Who’s Thriving and Who’s Struggling: Annual Streaming Scorecard Part Three

Last year, the streaming industry underwent a significant transformation, shifting away from the frantic growth of previous years towards a more restrained financial approach.

The focus for streaming services has evolved, with profitability now taking precedence over explosive growth. These dynamics have led to endless consolidation talks and further shake-ups among the largest media companies in the world.

Throughout the first quarter of 2024, FilmTake explores the challenges and opportunities facing the leading streamers.

Part One covered Apple TV+ and its expanding film slate.

Part Two addressed Disney-owned services Disney+ and Hulu, and the deterioration of its IP hit machine.

Part Three is about the two outside behemoths, Netflix and Amazon, which supplanted Hollywood as the audiences’ go-to source for films and shows.

Streaming Giants Netflix and Amazon Reverse Course on Film Ambitions

Before unprecedented disruptions during 2020-21, streaming giants like Netflix and Amazon invested heavily in original films, but their investments have since fallen sharply. Management changes at Amazon Studios and the 2022 acquisition of MGM for $8.5 billion could revitalize its theatrical ambitions.

Likewise, after Netflix failed to deliver any meaningful film releases, the head of its motion picture department departed after seven years. Outside of a handful of popular original shows, Netflix hasn’t delivered an original hit film in the last decade. Wisely, Netflix has reversed course and signed massive deals with Disney, Sony, and Warner Bros. Discovery (WBD) to bring the most prestigious film and television catalogs back into the fold.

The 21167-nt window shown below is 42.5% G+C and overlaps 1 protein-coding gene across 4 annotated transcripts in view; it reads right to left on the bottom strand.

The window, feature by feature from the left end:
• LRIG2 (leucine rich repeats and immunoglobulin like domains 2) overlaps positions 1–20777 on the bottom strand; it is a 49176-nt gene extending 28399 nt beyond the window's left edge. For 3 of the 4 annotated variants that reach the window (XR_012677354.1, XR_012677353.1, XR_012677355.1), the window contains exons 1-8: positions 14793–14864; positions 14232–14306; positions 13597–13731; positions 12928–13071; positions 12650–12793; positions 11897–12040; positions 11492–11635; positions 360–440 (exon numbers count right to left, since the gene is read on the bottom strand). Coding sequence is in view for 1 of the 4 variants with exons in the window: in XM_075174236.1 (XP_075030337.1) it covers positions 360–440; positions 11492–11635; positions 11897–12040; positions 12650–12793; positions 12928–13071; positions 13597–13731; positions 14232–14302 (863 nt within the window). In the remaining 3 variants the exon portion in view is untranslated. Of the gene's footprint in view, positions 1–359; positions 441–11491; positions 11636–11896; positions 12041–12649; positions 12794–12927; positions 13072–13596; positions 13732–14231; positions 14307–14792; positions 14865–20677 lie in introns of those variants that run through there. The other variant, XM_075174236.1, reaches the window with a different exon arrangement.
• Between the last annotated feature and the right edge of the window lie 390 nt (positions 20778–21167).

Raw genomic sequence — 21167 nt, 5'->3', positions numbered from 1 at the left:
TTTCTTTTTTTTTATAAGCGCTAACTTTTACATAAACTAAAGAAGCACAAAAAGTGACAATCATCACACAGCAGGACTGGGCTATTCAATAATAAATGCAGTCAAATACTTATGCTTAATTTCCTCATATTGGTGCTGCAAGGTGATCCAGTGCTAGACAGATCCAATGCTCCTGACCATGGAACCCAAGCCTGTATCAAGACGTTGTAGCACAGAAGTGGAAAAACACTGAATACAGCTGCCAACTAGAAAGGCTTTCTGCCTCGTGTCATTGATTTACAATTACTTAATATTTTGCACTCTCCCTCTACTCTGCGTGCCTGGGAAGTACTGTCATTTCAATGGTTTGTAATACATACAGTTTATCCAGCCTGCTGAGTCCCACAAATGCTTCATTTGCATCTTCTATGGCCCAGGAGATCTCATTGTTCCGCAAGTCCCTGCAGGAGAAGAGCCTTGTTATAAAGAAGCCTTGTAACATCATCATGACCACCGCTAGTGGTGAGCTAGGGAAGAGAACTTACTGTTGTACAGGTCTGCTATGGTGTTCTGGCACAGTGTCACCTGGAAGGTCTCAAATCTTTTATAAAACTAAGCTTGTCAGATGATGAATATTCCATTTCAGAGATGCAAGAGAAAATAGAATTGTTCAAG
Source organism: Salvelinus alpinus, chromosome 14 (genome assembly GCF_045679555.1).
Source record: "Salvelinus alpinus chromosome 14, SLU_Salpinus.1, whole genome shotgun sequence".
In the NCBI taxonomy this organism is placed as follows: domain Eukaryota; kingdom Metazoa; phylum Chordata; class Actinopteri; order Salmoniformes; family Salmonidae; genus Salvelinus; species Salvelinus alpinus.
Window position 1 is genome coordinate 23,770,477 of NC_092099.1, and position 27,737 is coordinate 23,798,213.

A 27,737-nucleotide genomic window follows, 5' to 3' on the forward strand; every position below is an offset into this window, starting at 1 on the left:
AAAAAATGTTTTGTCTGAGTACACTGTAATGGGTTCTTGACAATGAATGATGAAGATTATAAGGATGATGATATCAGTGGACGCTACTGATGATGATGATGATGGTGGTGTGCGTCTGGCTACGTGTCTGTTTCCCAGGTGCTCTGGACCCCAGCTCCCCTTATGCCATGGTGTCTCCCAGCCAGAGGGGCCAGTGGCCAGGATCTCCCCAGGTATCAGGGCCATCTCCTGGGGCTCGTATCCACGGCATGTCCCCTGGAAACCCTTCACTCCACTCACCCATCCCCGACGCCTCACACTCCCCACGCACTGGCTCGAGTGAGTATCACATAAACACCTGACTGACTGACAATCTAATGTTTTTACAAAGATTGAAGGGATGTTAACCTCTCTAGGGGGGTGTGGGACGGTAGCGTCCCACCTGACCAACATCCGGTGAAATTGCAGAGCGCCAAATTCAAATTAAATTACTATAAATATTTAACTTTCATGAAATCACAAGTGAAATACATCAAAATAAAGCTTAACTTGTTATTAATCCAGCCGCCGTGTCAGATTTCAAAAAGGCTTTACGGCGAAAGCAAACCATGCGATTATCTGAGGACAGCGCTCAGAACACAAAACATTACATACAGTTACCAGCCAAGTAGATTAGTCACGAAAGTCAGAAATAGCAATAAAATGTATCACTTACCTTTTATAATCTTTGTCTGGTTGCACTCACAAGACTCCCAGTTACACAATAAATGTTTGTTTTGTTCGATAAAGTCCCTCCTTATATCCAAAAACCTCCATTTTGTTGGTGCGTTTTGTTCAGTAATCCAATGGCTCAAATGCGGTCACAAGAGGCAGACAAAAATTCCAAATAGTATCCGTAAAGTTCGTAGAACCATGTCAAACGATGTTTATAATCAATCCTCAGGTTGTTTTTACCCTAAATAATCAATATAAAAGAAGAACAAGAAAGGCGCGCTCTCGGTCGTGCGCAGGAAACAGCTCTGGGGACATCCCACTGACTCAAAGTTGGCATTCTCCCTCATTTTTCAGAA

After Netflix delivered impressive financial results, its co-CEO announced on a conference call that the streamer plans to pursue third-party licensing more aggressively. This plan is a stark departure from Netflix’s hyper-focus on producing original programming that peaked in 2019 and 2020.

Netflix’s film strategy will revert to shorter theatrical release windows as a promotional tool and a contrivance to receive awards consideration. Netflix seems to be abandoning plans to release theatrical hits for good. Independent theatrical distributors will inevitably suffer as Netflix shifts away from original films, preferring to license and distribute hot festival projects.

Streaming Services Lead Oscar Nominations 

Major non-studio streaming services (Amazon, Apple, and Netflix) received 37 Oscar nominations. Netflix led all studios and streamers with 19 nominations across 11 films but only won a single Oscar in the short live-action film category.

Apple received the second most nominations, with 13, including 10 for Martin Scorsese’s latest film, but failed to walk away a winner.

Amazon’s MGM via Orion Pictures garnered five nominations for the same film and won the adapted screenplay category.

Netflix Subscribers Continue to Surge Despite Original Content Slump

Netflix added 13.1 million global subscribers in the last quarter of 2023. However, after years of focusing on producing original content, Netflix will prioritize third-party content licensing again. While Netflix expects content from major studios in what it calls “the natural state of the business,” the company silos its content solely for its 260 million subscribers, the largest global SVOD subscriber base.

Luckily, the industry’s most prominent content distributors have grown wary of hoarding content exclusively for their direct-to-consumer streaming services. These content distributors will gladly license films and shows to their rivals to increase revenue streams, especially to Netflix, which pays top dollar.

Uncover What Streamers Like Netflix Pay to License Third-Party Films and Shows Worldwide with Distribution Intelligence from FilmTake.